Foreign buyers of distressed assets help push 2013 first-half turnover to above full-year 2012 total
The Irish investment market continues to forge ahead with €610m of turnover in the first half of 2013, according to Savills’ figures.
This is more than 2012’s €576m total volumes and reflects strong demand from foreign buyers, from the US, Germany, UK, Israel and Australia, as well as from domestic investors. CBRE has released similar figures (see chart), logging 34 deals in the first half of 2013.
Domhnaill O’Sullivan, a director in Savills’ Dublin office, said: “We believe the figures will hit €1bn by the end of this month, boosted by Kennedy Wilson’s €306m acquisition of the Castle Market portfolio.”
The US firm is on course to close the deal this month with equity mostly provided by joint-venture partner Varde Partners. Kennedy Wilson was also the buyer in one of this year’s largest completed deals, paying €82m – €12m over the guide price – for Clancy Quay, a private rented residential scheme in Dublin 8.
Savills, which acted for the vendor, receiver Grant Thornton, said there were 10 bidders.
The underbidders are believed to have included Hines, the Irish Comer Group and an Israeli investor.
Clancy Quay’s price will reflect a 6.25% yield when it is fully let. Some 270 of the first phase’s 420 flats are completed and 228 are let. Two more phases have planning consent.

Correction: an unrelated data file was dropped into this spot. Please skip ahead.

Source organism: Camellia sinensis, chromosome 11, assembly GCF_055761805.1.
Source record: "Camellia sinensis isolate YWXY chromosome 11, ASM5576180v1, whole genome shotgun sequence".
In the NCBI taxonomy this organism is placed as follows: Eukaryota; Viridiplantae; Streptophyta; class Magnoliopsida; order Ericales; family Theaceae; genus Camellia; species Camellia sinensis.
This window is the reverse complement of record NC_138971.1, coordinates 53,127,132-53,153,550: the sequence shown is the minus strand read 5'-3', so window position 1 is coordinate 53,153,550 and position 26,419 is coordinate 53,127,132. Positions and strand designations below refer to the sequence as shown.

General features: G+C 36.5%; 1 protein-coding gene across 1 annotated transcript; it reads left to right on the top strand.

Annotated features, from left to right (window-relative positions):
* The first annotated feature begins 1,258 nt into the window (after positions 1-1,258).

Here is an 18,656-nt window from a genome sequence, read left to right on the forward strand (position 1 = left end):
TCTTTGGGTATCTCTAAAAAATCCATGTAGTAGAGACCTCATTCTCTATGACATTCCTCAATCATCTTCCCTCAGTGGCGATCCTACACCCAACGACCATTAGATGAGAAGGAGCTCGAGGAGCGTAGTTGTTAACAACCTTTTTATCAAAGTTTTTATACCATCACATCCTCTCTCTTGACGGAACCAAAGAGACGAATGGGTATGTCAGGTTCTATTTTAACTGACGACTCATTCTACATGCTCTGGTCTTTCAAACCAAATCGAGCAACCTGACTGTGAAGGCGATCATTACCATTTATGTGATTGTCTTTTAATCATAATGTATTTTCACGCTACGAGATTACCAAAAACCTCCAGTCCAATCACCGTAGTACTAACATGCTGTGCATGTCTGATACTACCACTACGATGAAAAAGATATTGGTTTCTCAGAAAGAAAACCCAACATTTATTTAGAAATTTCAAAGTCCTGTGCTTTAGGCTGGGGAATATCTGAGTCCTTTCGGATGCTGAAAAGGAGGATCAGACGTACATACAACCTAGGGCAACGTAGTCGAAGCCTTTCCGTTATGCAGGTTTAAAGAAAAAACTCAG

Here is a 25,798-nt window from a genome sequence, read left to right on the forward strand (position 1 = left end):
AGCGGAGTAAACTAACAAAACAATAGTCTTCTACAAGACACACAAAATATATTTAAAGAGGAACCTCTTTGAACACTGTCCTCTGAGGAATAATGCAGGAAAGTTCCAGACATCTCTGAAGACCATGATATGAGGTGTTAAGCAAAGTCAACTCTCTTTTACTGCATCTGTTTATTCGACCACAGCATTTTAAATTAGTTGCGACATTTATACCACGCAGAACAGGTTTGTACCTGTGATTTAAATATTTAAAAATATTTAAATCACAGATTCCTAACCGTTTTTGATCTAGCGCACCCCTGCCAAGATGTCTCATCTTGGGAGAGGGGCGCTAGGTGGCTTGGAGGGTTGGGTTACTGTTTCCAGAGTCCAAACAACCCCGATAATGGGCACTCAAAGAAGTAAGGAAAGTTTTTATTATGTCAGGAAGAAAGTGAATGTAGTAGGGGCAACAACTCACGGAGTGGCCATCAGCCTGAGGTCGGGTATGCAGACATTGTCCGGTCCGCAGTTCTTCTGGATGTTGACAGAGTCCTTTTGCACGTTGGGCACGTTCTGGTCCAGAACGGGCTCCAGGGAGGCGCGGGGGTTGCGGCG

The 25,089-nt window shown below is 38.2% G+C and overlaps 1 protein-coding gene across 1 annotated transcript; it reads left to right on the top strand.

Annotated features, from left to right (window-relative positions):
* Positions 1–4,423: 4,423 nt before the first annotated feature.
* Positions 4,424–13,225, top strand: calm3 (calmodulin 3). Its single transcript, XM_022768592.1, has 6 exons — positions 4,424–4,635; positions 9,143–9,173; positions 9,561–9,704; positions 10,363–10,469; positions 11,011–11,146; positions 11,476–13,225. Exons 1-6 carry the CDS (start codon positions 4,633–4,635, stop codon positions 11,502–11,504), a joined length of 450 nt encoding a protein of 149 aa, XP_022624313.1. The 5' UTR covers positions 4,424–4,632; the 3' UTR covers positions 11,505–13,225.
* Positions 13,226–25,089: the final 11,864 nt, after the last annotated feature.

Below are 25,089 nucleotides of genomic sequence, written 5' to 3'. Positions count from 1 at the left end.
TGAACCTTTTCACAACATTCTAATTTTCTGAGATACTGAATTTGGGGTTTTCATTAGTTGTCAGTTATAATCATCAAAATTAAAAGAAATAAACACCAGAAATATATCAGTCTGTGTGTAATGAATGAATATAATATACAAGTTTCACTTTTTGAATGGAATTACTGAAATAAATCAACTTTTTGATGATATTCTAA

The Comer brothers bought another high-profile multi- family asset, Ulster Bank’s Gemini portfolio, comprising four separate blocks in Dublin and Cork totalling 640 flats.
Almost all investments traded this year were bought with equity, but some buyers added debt later.
Barclays recently provided finance for Sanford Lodge and M&G Investments refinanced the 163,000 sq ft 78 Sir John Rogerson’s Quay, let to State Street bank. Both properties were
bought by Kennedy Wilson.
O’Sullivan said Savills expected to see prelets soon to kick-start the first new office development since the downturn, and that NAMA will play a part in bringing forward sites.
Last week NAMA announced that it had set up a qualifying investor fund to facilitate the development of sites in Dublin’s south Docklands (see below).
Green REIT raised €310m of equity this month to become Ireland’s first REIT. It is managed by Green Property, led by Stephen Vernon and Pat Gunne.
NAMA helps kick-start quay scheme
NAMA is contributing a site it controls in Hanover Quay to facilitate a potential 500,000 sq ft development in Dublin’s docklands.
Ireland’s bad bank has set up a qualifying investment fund with Oaktree Capital Management, which acquired the south docks sites on either side of NAMA’s ownership earlier this year.
The US private equity firm bought one site from Lloyds and the other from a local concrete company and has teamed up with Irish contractor/ property company Bennett Group.
NAMA will be a minority shareholder in The South Docks Fund, which in turn is a sub-fund of Oaktree and Bennett’s umbrella fund, Targeted Investment Opportunities.